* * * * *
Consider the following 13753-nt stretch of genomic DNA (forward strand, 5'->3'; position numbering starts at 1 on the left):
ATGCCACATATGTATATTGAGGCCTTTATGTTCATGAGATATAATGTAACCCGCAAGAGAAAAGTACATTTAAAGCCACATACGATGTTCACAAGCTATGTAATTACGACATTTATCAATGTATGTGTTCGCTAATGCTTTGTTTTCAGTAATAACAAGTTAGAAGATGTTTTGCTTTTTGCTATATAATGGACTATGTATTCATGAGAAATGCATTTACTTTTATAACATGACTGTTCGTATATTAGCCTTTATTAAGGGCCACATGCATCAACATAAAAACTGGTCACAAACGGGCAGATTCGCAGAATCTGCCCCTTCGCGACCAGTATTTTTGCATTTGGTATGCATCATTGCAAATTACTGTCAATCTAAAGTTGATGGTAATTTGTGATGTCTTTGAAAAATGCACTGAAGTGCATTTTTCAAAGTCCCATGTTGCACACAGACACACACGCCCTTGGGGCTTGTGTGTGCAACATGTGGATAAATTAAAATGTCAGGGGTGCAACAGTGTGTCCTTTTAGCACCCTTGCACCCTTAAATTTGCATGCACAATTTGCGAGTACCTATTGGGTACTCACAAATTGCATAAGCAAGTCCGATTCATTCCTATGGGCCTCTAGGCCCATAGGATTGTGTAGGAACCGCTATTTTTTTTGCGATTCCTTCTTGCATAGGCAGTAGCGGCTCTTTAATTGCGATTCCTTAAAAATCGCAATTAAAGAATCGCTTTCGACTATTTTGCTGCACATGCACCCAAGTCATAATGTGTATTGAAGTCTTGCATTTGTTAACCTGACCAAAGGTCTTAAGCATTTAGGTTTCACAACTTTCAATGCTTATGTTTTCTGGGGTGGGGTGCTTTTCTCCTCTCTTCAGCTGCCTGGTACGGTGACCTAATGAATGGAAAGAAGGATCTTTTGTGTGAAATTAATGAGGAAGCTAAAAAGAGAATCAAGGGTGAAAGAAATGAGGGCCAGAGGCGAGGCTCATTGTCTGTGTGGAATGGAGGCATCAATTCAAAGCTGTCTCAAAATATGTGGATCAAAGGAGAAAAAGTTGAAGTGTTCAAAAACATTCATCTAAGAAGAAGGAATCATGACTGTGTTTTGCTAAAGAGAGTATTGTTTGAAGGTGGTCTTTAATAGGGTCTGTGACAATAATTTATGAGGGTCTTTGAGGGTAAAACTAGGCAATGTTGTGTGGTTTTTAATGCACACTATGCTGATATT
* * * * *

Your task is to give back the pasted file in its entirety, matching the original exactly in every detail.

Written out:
Consider the following 13753-nt stretch of genomic DNA (forward strand, 5'->3'; position numbering starts at 1 on the left):
ATGCCACATATGTATATTGAGGCCTTTATGTTCATGAGATATAATGTAACCCGCAAGAGAAAAGTACATTTAAAGCCACATACGATGTTCACAAGCTATGTAATTACGACATTTATCAATGTATGTGTTCGCTAATGCTTTGTTTTCAGTAATAACAAGTTAGAAGATGTTTTGCTTTTTGCTATATAATGGACTATGTATTCATGAGAAATGCATTTACTTTTATAACATGACTGTTCGTATATTAGCCTTTATTAAGGGCCACATGCATCAACATAAAAACTGGTCACAAACGGGCAGATTCGCAGAATCTGCCCCTTCGCGACCAGTATTTTTGCATTTGGTATGCATCATTGCAAATTACTGTCAATCTAAAGTTGATGGTAATTTGTGATGTCTTTGAAAAATGCACTGAAGTGCATTTTTCAAAGTCCCATGTTGCACACAGACACACACGCCCTTGGGGCTTGTGTGTGCAACATGTGGATAAATTAAAATGTCAGGGGTGCAACAGTGTGTCCTTTTAGCACCCTTGCACCCTTAAATTTGCATGCACAATTTGCGAGTACCTATTGGGTACTCACAAATTGCATAAGCAAGTCCGATTCATTCCTATGGGCCTCTAGGCCCATAGGATTGTGTAGGAACCGCTATTTTTTTTGCGATTCCTTCTTGCATAGGCAGTAGCGGCTCTTTAATTGCGATTCCTTAAAAATCGCAATTAAAGAATCGCTTTCGACTATTTTGCTGCACATGCACCCAAGTCATAATGTGTATTGAAGTCTTGCATTTGTTAACCTGACCAAAGGTCTTAAGCATTTAGGTTTCACAACTTTCAATGCTTATGTTTTCTGGGGTGGGGTGCTTTTCTCCTCTCTTCAGCTGCCTGGTACGGTGACCTAATGAATGGAAAGAAGGATCTTTTGTGTGAAATTAATGAGGAAGCTAAAAAGAGAATCAAGGGTGAAAGAAATGAGGGCCAGAGGCGAGGCTCATTGTCTGTGTGGAATGGAGGCATCAATTCAAAGCTGTCTCAAAATATGTGGATCAAAGGAGAAAAAGTTGAAGTGTTCAAAAACATTCATCTAAGAAGAAGGAATCATGACTGTGTTTTGCTAAAGAGAGTATTGTTTGAAGGTGGTCTTTAATAGGGTCTGTGACAATAATTTATGAGGGTCTTTGAGGGTAAAACTAGGCAATGTTGTGTGGTTTTTAATGCACACTATGCTGATATT